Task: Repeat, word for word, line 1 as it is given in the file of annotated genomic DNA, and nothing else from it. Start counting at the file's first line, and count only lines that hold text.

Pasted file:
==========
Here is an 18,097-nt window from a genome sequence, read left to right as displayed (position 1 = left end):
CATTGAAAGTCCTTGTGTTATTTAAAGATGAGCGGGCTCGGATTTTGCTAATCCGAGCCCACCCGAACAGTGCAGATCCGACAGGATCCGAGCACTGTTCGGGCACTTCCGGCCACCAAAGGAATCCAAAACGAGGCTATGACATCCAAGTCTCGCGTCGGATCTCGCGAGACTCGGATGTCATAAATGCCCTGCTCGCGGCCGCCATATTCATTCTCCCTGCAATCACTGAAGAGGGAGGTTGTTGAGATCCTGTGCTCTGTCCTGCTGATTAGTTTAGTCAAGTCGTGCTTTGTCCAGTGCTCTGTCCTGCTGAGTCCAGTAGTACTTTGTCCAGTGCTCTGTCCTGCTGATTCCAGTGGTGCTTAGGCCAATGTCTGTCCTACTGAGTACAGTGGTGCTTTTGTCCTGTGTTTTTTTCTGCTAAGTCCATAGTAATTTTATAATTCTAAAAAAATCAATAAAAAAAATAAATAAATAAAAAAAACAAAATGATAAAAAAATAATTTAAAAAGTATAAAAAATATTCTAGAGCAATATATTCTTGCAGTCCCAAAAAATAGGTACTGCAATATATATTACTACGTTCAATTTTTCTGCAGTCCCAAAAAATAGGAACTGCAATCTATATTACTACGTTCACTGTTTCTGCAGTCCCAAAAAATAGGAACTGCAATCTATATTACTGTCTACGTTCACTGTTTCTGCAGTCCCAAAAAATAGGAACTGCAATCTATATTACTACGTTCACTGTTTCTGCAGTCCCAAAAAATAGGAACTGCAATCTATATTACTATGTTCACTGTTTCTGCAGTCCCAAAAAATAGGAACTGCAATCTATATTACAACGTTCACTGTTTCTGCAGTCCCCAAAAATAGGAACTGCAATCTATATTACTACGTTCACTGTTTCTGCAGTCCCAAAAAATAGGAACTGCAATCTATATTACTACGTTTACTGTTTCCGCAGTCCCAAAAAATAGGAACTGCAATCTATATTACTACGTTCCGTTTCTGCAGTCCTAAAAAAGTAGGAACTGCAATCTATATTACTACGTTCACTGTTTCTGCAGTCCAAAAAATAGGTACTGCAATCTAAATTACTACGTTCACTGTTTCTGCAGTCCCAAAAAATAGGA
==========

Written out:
Here is an 18,097-nt window from a genome sequence, read left to right as displayed (position 1 = left end):